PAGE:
The political violence missing from coverage of the Trump disqualification case
Today, the Supreme Court heard oral arguments in Donald Trump’s attempt to convince the Court to grant him an exception from the 14th Amendment’s prohibition on insurrectionists serving as president and overturn the Colorado Supreme Court’s decision barring Trump from the Colorado primary ballot.
I have previously explained that the punditocracy’s arguments in favor of granting Trump such an exemption are unconvincing to the point of absurdity and foreshadow a similar instinct towards appeasement that will persist should Trump win the presidency and seek an unconstitutional third term. The lawyers representing Trump before the Supreme Court today advanced similarly unpersuasive arguments, and yet the Supreme Court justices seem eager to grant Trump a constitutional exemption.
Today’s arguments, and in particular the Supreme Court Justice’s questions and comments, will be exhaustively analyzed and speculated about — indeed, they already have been. But there’s an elephant in the room nobody wants to talk about: The justices themselves cannot possibly be unaware of the threats and actual violence other public officials, including judges, have faced for implementing the 14th Amendment’s disqualification of Trump.
Colorado Secretary of State Jenna Griswold “received 64 death threats and more than 900 threats of abuse within three weeks of the case being filed to keep Trump off the state ballot.”1 In December Griswold told Huffington Post, “It just underlines that Donald Trump is a major threat to American democracy, elections and stability. He uses threats and intimidation against his political opponents.”
After the Colorado Supreme Court ruled against Trump, NPR reported: “Personal information, including phone numbers and addresses, of the Colorado Supreme Court justices who ruled against Trump are circulating on some far-right platforms. So, too, are calls for his base to take up arms.”
Threats against the Colorado Supreme Court justices (“One user on a far-right, pro-Trump website posted, ‘All f— robed rats must f— hang,’ an apparent reference to the Colorado justices”) were serious enough to prompt an FBI investigation.
When Maine Secretary of State Shenna Bellows removed Trump from her state’s primary ballot due to the 14th Amendment’s prohibition on insurrectionists like Trump subsequently serving as president, she was immediately targeted with a “swatting” attempt just two days later.
California’s Lieutenant Governor was targeted with a swatting attack after she urged California’s Secretary of State to exclude Trump from the ballot.
All of those incidents have occured since December, and those are just the examples of violence2 and threats of violence that are directly related to implementation of the 14th Amendment’s prohibition on insurrectionists like Trump holding office.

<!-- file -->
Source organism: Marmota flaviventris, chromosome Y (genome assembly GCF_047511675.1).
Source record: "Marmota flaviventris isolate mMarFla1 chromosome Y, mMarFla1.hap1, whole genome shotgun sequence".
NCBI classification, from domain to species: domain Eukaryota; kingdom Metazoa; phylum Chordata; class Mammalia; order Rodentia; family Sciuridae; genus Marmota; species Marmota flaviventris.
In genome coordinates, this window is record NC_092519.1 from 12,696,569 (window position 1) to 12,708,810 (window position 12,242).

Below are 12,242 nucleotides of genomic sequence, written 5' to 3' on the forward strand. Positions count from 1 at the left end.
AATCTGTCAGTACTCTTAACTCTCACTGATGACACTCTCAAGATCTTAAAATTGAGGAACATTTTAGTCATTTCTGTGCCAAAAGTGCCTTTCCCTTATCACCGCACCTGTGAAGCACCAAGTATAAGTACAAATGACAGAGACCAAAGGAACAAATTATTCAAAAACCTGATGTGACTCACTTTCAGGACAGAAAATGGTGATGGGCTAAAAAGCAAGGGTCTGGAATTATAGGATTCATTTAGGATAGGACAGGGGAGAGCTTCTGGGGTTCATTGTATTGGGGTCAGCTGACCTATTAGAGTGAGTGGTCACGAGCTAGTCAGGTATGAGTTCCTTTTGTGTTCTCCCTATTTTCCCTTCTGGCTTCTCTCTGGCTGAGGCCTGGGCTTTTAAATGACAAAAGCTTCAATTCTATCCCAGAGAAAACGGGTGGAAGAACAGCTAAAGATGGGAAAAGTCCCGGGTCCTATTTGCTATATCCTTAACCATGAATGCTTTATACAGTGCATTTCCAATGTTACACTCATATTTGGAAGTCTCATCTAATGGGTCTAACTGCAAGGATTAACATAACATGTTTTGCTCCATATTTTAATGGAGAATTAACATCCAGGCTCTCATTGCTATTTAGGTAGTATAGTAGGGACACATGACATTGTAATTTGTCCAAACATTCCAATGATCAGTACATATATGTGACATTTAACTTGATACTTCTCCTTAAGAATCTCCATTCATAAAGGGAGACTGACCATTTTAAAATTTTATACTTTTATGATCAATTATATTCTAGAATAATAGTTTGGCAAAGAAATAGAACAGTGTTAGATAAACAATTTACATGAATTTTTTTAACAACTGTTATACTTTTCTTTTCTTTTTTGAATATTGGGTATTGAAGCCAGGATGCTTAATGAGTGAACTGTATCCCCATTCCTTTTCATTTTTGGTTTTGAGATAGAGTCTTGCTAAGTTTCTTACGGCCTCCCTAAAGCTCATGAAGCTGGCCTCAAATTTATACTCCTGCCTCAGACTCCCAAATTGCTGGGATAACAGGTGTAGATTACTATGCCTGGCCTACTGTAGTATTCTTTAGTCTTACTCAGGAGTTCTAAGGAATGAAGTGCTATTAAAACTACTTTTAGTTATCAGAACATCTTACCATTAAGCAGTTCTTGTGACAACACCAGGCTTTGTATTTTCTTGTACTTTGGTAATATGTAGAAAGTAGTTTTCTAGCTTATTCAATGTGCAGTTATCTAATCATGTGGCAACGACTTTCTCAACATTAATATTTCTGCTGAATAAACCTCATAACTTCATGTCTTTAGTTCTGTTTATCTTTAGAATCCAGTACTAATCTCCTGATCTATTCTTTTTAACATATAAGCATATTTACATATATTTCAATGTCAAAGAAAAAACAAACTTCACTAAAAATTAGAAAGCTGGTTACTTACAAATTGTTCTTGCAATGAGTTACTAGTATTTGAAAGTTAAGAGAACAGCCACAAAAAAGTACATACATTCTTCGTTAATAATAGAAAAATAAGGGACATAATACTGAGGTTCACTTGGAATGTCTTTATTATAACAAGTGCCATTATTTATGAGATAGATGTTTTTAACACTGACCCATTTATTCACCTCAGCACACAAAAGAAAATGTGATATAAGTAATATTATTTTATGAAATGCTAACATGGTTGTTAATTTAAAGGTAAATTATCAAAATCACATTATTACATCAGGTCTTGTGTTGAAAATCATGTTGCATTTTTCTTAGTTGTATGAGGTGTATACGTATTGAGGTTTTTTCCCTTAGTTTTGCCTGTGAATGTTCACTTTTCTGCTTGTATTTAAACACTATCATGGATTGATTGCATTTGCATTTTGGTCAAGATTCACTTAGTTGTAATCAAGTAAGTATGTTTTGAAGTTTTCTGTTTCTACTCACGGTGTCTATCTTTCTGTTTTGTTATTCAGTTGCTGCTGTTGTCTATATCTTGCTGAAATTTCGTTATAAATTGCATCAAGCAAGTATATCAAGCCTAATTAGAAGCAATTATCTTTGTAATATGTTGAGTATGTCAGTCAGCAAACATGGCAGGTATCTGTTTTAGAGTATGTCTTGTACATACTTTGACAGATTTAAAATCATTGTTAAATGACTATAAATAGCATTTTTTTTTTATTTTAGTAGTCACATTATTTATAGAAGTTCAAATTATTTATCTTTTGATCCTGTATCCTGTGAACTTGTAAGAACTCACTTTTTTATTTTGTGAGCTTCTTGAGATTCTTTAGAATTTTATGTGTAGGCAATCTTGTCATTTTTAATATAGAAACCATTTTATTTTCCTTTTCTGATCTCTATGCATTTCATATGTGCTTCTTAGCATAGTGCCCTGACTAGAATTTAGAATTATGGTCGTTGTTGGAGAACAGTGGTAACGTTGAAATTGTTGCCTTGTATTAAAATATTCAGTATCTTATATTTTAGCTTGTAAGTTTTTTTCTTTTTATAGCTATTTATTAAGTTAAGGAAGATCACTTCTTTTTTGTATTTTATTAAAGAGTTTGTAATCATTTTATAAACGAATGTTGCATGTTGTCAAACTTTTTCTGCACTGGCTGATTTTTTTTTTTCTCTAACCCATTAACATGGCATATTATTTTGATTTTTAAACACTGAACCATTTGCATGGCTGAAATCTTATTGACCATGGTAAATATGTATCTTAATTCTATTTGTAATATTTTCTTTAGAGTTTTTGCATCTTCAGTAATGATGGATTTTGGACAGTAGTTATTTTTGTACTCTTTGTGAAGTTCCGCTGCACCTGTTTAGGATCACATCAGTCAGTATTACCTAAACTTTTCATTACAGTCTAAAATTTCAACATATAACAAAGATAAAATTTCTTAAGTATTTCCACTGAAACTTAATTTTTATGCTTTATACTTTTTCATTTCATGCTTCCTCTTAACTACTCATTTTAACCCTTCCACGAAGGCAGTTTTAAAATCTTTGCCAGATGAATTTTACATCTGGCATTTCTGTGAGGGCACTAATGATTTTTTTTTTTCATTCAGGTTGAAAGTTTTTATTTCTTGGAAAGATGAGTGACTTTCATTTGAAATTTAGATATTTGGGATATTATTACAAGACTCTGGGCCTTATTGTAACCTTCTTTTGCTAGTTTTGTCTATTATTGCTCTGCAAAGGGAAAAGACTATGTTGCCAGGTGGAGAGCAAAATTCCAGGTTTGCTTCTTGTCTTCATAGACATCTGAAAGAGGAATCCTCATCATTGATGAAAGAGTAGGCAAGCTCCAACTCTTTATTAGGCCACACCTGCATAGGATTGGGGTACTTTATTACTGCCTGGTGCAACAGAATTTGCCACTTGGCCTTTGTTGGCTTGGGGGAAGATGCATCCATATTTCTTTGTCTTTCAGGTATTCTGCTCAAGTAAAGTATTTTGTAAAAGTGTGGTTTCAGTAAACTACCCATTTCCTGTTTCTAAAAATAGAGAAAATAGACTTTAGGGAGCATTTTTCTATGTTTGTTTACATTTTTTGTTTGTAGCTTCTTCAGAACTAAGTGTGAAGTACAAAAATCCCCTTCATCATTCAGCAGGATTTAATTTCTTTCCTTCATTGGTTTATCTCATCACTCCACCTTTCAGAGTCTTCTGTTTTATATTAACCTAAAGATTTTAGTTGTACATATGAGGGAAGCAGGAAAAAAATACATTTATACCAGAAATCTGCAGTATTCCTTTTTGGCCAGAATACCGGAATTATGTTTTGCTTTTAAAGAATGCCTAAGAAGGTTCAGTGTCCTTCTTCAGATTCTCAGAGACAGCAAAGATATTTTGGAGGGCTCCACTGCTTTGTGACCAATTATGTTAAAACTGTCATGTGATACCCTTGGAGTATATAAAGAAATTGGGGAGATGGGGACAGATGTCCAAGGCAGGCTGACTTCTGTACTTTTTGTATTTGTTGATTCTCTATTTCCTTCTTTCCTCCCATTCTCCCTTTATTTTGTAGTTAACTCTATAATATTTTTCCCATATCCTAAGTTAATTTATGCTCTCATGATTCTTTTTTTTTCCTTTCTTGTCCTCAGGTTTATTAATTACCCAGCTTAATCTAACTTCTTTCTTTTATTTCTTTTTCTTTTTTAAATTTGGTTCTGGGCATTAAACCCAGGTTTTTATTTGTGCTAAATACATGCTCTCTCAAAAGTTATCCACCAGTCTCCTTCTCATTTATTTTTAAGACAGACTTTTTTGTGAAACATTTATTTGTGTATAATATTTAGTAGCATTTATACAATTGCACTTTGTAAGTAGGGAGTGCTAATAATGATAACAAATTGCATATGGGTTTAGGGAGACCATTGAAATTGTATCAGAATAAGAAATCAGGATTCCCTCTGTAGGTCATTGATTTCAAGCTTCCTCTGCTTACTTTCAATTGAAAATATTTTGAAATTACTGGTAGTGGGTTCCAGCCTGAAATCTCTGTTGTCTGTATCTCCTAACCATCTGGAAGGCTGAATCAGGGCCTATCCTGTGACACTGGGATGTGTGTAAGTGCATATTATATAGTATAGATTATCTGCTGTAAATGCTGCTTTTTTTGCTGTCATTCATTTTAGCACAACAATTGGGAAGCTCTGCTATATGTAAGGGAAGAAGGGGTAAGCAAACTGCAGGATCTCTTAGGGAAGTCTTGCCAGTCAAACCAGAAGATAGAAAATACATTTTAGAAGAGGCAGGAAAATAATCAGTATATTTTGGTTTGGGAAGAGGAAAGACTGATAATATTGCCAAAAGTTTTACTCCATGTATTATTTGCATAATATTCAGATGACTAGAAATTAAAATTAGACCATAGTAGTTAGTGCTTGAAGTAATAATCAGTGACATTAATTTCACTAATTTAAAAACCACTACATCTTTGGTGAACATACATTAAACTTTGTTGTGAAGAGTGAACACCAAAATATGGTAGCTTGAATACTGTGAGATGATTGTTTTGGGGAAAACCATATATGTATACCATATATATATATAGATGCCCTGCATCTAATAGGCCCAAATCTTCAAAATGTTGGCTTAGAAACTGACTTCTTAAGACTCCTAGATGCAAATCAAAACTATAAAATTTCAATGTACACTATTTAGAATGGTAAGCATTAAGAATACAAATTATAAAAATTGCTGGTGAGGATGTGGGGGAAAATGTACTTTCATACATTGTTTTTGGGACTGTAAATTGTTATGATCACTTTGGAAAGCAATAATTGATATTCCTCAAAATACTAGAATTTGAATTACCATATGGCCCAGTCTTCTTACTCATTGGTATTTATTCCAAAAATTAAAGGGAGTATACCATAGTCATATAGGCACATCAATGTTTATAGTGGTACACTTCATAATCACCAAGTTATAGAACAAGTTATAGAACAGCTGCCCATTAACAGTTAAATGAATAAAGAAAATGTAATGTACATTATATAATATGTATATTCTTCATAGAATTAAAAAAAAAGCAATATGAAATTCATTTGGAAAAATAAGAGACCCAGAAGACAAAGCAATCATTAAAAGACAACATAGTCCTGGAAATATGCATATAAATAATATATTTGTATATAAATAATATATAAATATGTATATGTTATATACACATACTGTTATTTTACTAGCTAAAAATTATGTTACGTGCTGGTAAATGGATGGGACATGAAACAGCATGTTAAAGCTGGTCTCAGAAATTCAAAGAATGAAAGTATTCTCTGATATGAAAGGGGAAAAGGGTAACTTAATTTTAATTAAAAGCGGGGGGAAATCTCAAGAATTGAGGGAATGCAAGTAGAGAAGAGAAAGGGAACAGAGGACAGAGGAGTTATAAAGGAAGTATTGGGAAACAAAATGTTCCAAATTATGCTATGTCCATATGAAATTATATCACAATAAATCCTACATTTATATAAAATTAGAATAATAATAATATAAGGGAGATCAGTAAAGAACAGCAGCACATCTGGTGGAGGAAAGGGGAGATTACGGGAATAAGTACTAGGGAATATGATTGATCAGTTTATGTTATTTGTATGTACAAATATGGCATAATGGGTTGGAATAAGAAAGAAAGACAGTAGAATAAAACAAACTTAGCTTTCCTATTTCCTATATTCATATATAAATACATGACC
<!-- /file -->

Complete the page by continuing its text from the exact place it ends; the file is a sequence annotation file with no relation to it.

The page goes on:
Meanwhile, in early January Judge Tanya Chutkan, who is overseeing Trump’s criminal trial in DC, Justice Arthur F. Engoron, who is overseeing a Trump fraud trial in New York, and special counsel Jack Smith, who indicted Trump for election subversion, were all targets of separate swatting attempts.
Media coverage and conversation of today’s Supreme Court arguments will largely ignore this two-month wave of violence and threats of violence targeting judges and other government officials. It’s absent from the New York Times’ “five takeaways” piece, for example, and from the dozens of entries in the Times’ liveblog about the case. And the threats of violence against judges and election officials who have applied the 14th Amendment to Trump will likely be ignored in media coverage of the Supreme Court’s decision, when it comes. But they shouldn’t be.
Trump is disqualified from the presidency under the 14th Amendment because he incited a violent insurrection at the United States capitol in a desperate bid to remain president despite losing an election. His supporters are now threatening violence against any judge or election official who dares apply the Constitution to him. That’s a core part of this story — and of our current political reality. Right-wing extremists, led by Donald Trump, are using violence and the threat of violence to intimidate government officials into doing Trump’s bidding. Trump and his followers are using the same tactics that led to his disqualification to try to force judges to exempt him from that disqualification.
The news media has long compartmentalized Trump’s violence, and that of his supporters: They may report it, but they silo that coverage off away from the rest of their coverage of him. We saw this throughout 2020, when the same news companies that reported on Trump’s various efforts to incite his followers to violence made no mention of those attempts when reporting that he was running a “law and order” campaign for the presidency. They report on threats of violence against judges and election officials who apply the 14th Amendment to Trump, but then omit those threats from their ongoing coverage of the 14th Amendment case. And when it is mentioned, it’s offered as a justification for exempting Trump from the 14th Amendment — but never as an explanation for justices’ seeming eagerness to do so.
The rise of right-wing violence3 is not incidental to contemporary American politics; it is a defining characteristic. It should be treated as such.
Griswold did not file the case that led to the Colorado Supreme Court ruling that Trump is ineligible.